MI: So you're not working on anything.
Manship: On the contrary! I've got a new play in the works, and I'm about 20,000 words into the first draft of Off Track, which is the working title of the book about my drive across the country. I drove on vegetable oil, and I didn't shop at any chain stores or take any major highways or --
MI: Yes, yes. That's all very nice.
Manship: It was glorious. I almost got in a car and did it all over again today.
MI: What stopped you?
Manship: It wasn't my car.
(Polite laughter from the audience.)
Manship: I mean, I didn't have a key!
MI: Is there anything else you would like me to ask you?
Manship: Oh, I think this entry is long en-- do the survey.
MI: The . . . oh, that.
Manship: My favorite word right now is chthonic. It means "related to the underworld." But what a cool word. I mean, "chth?" You never see that. It's my favorite word, and I can't even pronounce it. I also like "bawcock," which doesn't mean what you think it means.
MI: Fine. What is your least favorite--
Manship: Still "panties." So degrading. I mean, men don't wear "panties." Not even boys wear "panties."
MI: Fine. What sound or noise do you love?
Manship: Live music, especially if it's informal. When I was driving across the country, there was a man playing guitar at a campsite near me in New York. He asked me at one point if he was disturbing me. I told him that he certainly wasn't. He was playing Johnny Cash's Hurt, but I didn't know what it was called at the time.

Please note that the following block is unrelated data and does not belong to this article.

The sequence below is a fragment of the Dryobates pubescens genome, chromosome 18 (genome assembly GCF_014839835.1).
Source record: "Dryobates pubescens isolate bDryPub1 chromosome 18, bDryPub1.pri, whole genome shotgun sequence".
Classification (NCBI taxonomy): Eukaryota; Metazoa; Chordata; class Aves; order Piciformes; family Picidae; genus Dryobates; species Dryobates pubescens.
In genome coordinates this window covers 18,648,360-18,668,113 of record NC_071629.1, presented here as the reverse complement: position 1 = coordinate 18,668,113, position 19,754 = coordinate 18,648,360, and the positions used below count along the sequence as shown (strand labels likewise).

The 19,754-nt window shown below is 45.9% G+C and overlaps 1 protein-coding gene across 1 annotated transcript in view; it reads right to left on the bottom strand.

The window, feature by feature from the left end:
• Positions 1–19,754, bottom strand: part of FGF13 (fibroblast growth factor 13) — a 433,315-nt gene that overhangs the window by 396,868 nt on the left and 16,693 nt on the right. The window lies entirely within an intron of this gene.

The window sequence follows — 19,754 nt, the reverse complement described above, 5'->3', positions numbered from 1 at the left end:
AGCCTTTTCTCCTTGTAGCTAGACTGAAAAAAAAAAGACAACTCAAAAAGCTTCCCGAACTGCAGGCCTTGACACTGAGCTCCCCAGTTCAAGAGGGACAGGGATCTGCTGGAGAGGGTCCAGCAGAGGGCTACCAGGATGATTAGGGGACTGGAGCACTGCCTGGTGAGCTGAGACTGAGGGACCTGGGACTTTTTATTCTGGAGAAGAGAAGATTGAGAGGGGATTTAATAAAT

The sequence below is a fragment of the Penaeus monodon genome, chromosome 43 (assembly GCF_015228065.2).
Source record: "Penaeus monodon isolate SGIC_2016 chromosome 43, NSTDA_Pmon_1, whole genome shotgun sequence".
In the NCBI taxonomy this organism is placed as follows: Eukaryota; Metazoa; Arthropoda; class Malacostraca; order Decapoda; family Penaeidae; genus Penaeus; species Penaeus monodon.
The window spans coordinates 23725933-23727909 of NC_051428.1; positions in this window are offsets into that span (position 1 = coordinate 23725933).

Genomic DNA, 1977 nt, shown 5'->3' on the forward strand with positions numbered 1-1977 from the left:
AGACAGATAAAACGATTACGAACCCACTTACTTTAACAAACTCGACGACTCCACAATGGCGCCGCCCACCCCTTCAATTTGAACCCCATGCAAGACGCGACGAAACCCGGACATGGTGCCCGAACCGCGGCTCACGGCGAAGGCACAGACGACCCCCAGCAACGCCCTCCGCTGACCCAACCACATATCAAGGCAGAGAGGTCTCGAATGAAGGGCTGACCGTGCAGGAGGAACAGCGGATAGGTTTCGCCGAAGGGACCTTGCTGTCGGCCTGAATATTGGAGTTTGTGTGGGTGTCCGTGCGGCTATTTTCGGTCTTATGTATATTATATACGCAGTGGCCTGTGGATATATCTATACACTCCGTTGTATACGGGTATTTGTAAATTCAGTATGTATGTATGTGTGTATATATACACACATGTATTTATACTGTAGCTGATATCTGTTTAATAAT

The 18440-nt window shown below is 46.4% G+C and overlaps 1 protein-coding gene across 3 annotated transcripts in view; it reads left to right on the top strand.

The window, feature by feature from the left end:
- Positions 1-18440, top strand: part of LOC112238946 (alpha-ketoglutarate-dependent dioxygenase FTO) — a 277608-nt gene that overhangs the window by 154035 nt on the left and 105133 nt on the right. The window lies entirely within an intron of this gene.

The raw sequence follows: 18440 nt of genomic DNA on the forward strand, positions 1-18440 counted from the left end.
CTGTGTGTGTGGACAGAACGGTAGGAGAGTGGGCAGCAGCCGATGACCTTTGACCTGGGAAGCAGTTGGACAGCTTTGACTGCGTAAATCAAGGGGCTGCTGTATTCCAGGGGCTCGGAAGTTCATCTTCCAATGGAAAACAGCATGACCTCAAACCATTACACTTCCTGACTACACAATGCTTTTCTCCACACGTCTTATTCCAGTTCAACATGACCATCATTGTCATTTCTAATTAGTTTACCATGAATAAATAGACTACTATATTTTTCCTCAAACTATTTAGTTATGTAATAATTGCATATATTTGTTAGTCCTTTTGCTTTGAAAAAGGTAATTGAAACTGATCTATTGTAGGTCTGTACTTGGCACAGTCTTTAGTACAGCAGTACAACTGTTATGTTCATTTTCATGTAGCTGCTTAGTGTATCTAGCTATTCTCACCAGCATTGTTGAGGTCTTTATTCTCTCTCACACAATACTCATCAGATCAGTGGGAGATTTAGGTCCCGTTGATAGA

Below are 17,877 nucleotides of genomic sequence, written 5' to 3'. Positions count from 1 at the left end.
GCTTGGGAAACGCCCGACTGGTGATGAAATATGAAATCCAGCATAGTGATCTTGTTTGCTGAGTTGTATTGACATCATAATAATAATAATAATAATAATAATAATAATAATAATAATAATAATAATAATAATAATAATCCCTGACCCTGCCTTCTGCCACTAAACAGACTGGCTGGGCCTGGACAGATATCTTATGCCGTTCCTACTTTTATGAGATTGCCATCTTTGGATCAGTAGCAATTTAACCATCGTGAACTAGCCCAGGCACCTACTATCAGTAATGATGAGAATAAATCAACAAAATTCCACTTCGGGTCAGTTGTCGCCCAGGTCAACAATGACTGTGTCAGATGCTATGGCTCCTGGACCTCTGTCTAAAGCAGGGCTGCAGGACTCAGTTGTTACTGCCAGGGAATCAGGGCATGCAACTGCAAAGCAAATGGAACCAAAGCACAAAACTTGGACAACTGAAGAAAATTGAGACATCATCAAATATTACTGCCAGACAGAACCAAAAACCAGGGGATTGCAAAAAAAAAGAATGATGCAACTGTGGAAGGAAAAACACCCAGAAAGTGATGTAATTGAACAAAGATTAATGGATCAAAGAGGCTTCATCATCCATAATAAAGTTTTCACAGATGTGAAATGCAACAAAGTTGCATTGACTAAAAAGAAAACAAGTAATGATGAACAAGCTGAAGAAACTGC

MI: Wow. That book sounds really interesting. When is it due out?
Manship: I was aiming for 12/12/12, but that's unlikely. Let's hope though!
MI: I will!
Manship: My cousin, who is amazing and did the book layout for Cambridge Street, is having a baby. That could delay things quite a bit. Also, I haven't paid him yet for his work on my first book. Or finished the second book. That could --
MI: Fine. What sound or noise do you hate?
Manship: Uh, right now, a sigh. A sigh comes from a place of sadness, defeat, and desperation. It's the whimper of the soul. I hate it, especially when it comes from my own mouth.
MI: Fine. What turns you on?
Manship: Nature. Also, slightly nerdy girls. Silliness. Passion. Fearlessness. Definitely. Courage. My phone number is --
MI: Fine. What turns you off?
Manship: Ugh. Greed. Ego. The man I saw today who catcalled a runner as she went past him. The man who stood up my friend--
MI: Fine. What is your favorite swear word?
Manship: I wish I had one. I like the expression "shut the front door!" Jeff says it all the time.
MI: Fine. What career other than the arts would you like to undertake?
Manship: Language. I love language. I'd love to be a language teacher who travels all over the world studying language.
MI: Fine. What career other than the arts would you under no circumstances like to undertake?
Manship: Anything that involves crawling through small spaces for an extended period of time.
MI: Fine. That's not an answer. Fine. If heaven exists, what do you want to hear St Peter say to you when you reach the Pearly Gates?
Manship: Uh . . . you got it all. You did everything you could have. You dug as deep as you could go. You didn't leave one stone unturned, and you emptied every bit of yourself that you could into the world before you shuffled off. I think that would be nice.
* I don't have an office.